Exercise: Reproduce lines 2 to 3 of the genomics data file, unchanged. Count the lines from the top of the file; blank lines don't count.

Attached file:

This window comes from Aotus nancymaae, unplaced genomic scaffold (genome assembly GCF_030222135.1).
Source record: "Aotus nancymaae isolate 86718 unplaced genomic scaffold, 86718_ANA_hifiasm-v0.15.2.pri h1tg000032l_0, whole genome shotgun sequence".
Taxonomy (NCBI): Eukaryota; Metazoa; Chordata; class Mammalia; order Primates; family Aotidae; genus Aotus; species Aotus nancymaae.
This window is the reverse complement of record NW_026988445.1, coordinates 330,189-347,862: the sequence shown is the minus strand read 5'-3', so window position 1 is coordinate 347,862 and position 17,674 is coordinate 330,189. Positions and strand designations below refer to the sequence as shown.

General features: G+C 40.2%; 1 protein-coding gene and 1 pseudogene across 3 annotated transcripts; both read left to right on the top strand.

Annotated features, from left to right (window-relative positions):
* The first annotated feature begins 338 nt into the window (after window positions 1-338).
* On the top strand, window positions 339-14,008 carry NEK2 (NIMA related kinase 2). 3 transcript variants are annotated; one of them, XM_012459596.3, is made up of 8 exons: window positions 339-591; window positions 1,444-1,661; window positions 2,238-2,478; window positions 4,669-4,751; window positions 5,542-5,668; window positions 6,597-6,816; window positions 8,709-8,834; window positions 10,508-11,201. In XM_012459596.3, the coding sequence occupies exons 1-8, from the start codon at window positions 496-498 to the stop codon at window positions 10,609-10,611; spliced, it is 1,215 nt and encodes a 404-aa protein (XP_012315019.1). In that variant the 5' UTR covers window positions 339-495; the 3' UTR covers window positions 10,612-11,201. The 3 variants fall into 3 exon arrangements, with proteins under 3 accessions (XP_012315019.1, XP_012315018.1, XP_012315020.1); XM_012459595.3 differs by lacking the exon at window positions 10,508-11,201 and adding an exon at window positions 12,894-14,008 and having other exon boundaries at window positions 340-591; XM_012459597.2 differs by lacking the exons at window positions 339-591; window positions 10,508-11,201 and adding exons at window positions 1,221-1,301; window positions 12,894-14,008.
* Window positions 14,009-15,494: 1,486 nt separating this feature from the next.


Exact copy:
Source record: "Aotus nancymaae isolate 86718 unplaced genomic scaffold, 86718_ANA_hifiasm-v0.15.2.pri h1tg000032l_0, whole genome shotgun sequence".
Taxonomy (NCBI): Eukaryota; Metazoa; Chordata; class Mammalia; order Primates; family Aotidae; genus Aotus; species Aotus nancymaae.